Didn't think blog used to be about bicycling? Presumably. I took the same route home as normal and I went as fast as normal which is to say slow. But before I went home, I stumbled upon a mystery and it's the mystery of "Who the Hell Keeps Moving My Hat?" To that effect:
|It was on the hook before|
Why? My cap wasn't bothering anyone. It was just on the hook, but someone moved it to the bookshelf. Why? No one else uses the hooks. In fact, I'm pretty sure no one else even uses the locker room. And furthermore, who even wants to touch a sweaty cycling cap? This is a greater mystery than Roswell and the Shroud of Turin combined, leading my to believe that some kind of alien Jesus-face guy is responsible. Maybe I'll leave a passive-aggressive note, which is the solution to most problems, at least if the goal is to be mocked on the internet.
Oh yeah, the part about bicycle riding. Down Mass and up Mass and down Mass again. Sometimes I wonder what would happen if I got a flat tire during a fast descent, but then I decide that it's not worth wondering about because in all likelihood the result wouldn't be awesome. Thus far it hasn't happened and I'm glad for it.
I followed a bus and the bus was labeled OMEGA TOURS. The last tour you'll ever take, I guess. Or this. The OMEGA bus was piloted by an ok driver and he mostly knew not to drive poorly and I passed him when I could and that was all that occurred between me and the OMEGA bus.
And 11th and Massachusetts, I watched a Peapod delivery truck almost crash into a man, the driver of the truck trying to turn right on red and the man trying to cross the street on a red light. They were both wrong, but I know with whom I sympathize more. The back of the truck had a little message written on it: Driver does not carry cash (only cashews). Hardy har har. I hope the driver carries a license and insurance. I'll never quite understand why PEOPLE WHO GET PAID TO OPERATE VEHICLES seem to be the worst at it. There's some sort of Marxist alienation of labor critique in here somewhere, but I'm just going to walk away lest someone shouts "pinko!" at me from the virtual galleries.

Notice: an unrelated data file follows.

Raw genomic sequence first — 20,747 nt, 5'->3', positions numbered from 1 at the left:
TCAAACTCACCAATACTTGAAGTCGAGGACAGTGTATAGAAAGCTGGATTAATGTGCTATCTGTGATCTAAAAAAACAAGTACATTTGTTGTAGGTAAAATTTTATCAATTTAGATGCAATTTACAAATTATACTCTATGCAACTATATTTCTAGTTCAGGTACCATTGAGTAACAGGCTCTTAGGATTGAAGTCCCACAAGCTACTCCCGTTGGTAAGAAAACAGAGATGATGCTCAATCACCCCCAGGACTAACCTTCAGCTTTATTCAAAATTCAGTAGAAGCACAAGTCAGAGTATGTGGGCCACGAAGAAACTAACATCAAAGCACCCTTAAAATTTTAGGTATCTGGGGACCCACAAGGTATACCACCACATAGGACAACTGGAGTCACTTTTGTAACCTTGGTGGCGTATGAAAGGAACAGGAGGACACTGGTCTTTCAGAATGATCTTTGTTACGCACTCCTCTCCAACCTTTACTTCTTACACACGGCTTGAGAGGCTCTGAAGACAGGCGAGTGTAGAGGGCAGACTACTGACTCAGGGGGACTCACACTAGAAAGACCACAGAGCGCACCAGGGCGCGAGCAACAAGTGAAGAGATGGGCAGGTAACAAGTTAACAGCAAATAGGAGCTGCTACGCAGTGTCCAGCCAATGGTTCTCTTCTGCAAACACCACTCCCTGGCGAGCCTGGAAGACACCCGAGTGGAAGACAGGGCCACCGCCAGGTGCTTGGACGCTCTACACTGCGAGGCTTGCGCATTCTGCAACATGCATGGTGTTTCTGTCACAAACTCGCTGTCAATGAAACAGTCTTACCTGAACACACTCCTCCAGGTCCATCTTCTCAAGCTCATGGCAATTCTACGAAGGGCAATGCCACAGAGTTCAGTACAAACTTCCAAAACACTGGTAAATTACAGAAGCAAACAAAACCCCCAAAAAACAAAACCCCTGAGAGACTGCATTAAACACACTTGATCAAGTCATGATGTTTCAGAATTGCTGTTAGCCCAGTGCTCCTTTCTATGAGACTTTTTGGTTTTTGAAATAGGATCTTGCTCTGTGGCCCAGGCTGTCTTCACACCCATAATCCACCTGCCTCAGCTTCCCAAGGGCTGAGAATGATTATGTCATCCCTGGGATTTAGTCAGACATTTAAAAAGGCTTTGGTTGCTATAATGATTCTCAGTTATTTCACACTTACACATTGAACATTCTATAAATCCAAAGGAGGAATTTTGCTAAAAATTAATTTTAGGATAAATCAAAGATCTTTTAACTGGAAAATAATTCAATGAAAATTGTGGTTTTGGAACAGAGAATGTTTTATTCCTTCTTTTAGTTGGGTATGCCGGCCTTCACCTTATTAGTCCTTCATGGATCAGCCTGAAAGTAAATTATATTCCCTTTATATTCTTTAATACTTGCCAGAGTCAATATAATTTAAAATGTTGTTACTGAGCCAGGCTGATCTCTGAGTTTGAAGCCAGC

At Pennsylvania and 10th, I saw a delightful looking young woman in her grey t-shirt emblazoned with the Stars and Bars. Of all the places to wear that symbol, DC might be the worst. Anyway, freedom or whatever.
I don't know what Polk's Soliloquy is about, but someone had a car magnet on their driver's side door advertising it. I'm not sure how many times I've been stuck in traffic and thought, "hmm, I wonder if any of the cars around me are advertising a self-published novel. Wait, a minute, that guy!" In any case, he got me mentioning it, for what it's worth (very little).
Is there a way in which the scofflaw cyclist can fit into the American 'outlaw' tradition? Because I tried to imagine a hypothetical conversation between me and some cultural conversative-type fellow and I thought that maybe evoking the Tea Party guys (the first one, where they dumped the tea in the harbor. Outlaws and racially insensitive, so that's two solid American traditions, right there) and/or Jesse James (the bandit, not the Sandra Bullock ex) might help me convince this hypothetical guy that maybe my rolling through stop signs is somehow an ennobled part of the American experience.
Stopped at the store. Biked home tomatoes, cheese, sour cream, tortillas and limes. Learned in the checkout line that Harris Teeter employees are not unionized. Learned from the girl sitting on the rail by where the bikes are locked up that she needs to stop getting small shirts and start ordering mediums. I didn't learn anything about pretzels because I didn't stop the the pretzel bakery. I learned the crepe place has "summer hours," which makes me wonder how their business is doing. And then I learned that I was home.